Those of us with wide-ranging interests can hit a wall at a certain age. As our career takes a greater share of our time, it becomes more difficult to escape noticing that some of our interests actually pay off in ways that directly improve our lives (like interest in the subject matter of our careers), as opposed to mere curiosity in things with neat-o factor but that are basically intellectual consumption goods. At a certain point, curiosity, praiseworthy though it is, just isn't good enough. It's against the backdrop of this conflict that some of us adopt and discard not just curiosities, but investments in communities and skills. Some of these quickly-jettisoned phases make it under the wire initially because they offer improvements to our perceived weaknesses, and while that is good enough at first, soon enough we encounter diminishing returns.
I'm posting this because this conflict engenders the adoption of certain kinds of new skills and activities at a certain age, and if this seems familiar, read on. (Intellectual mid-life crises? I won't say it but you can if you want.) For a concrete example: not long ago a retired friend of mine was going through a higher math phase. He was learning a lot of difficult, dense stuff that he'd always been interested in as a younger man - and I've had exactly the same urge on occasion - but he admitted to me a year ago that he was starting to question the rewards and his motivations in the first place. (I don't know if he's stuck with it.)
And I closely identified with him. Two years ago, I went through a chess phase. As with my friend, this was something I had wanted to do since college, and only once I was a couple months in to the daily games and studying did I begin to contemplate the massive amount of time and effort required to properly develop such a skill. After a beginner's bump, my Elo rating was frustratingly inert.
I revisited my motivation for learning chess, with renewed honesty. First, I thought the learning and improving at chess would improve my strategic thinking generally. Second (something which I could finally admit to myself) I could dump my long-standing inferiority complex around my ability to learn strategy games. As for the first point, I went looking for evidence that learning chess would in fact improve strategic thinking in some ways. What I found were some scattered results that there was an improvement in academic achievement in children learning chess, but nothing like general improvements in strategic thinking in a grown-ass man, other than at chess (duh). (Note: having done this kind of research for several such activities, one of the patterns that has emerged is that efficiencies in our thinking mostly do not generalize outside very limited, concrete domains as much as we would like to think. Even the famous N-back results for improving working memory have not generalized well.) As for the second point, I then asked myself if learning chess would only make me better at chess, did it really matter?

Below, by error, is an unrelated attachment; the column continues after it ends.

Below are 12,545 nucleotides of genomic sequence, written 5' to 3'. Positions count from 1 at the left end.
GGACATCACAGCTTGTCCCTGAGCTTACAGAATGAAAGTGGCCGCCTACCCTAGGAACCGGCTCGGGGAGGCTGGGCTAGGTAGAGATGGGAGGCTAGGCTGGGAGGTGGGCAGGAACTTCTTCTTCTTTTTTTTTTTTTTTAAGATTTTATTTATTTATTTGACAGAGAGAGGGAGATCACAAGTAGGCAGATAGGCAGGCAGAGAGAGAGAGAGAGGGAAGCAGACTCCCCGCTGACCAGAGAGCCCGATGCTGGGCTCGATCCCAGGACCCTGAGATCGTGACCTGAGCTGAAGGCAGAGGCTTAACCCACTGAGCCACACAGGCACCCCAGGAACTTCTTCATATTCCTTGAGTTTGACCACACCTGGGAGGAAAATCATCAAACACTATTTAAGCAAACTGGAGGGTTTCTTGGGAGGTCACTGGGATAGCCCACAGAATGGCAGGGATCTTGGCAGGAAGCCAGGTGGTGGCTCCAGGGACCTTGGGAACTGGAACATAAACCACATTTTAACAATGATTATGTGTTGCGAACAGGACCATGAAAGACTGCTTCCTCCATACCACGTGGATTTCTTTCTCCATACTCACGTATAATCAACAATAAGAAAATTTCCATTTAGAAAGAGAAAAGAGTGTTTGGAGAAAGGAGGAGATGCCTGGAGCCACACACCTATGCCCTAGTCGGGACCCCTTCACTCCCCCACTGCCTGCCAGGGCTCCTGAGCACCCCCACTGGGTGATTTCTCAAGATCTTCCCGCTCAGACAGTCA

I am proud to say I quickly made the decision to quit, and have not played a game in almost 2.5 years. More importantly I'm not troubled that I made this decision. I'm actually quite proud, as you might guess by my taking the time to write about it in public. And in fact it's not the only recent instance of gleeful hobby-abandonment: I had a very similar experience with learning how to really hit a baseball for the first time at age 42. I hired a former pro to teach me for five lessons. Ridiculous? Maybe. Did I get much, much better at hitting? Yes! (Have you ever reliably hit overhand pitches from a pro? Didn't think so bro.) At this point, am I good enough to join even the recciest of rec leagues? Probably not. But most importantly, do I get mad thinking about how I could never hit a baseball when I see people playing baseball, or hear them talking about playing baseball? No, not anymore! And THAT is what I wanted. Who knows if I would improve my coordination or definition in my arms from hitting; I bet not, but anyway there are better ways of doing that.
A reader might think, "Well that's super, this guy is celebrating being a dilettante and/or quitter." For chess and baseball, yes, quitting is worth celebrating. And really, what would be the most contemptible outcome here, celebrating quitting, or a 40-year-old man suddenly deciding he's going to put his heart and soul into chess and baseball, activities for which the window of opportunity is long closed even if I'd ever had some innate advantage for either? (The fact that I don't is the whole reason I did these things.) There are more important things to commit to - in direct opposition to the flakiness described above, I take my marriage and my career very seriously and almost every day I literally measure how I'm improving at those.
My own focus here is that these (mercifully brief) phases let me jettison my concerns about things that, once I do them and improve a little, show that I did get better, but they weren't that important. I mostly want to recommend similar liberations to my fellow humans, since this process has certainly benefited me.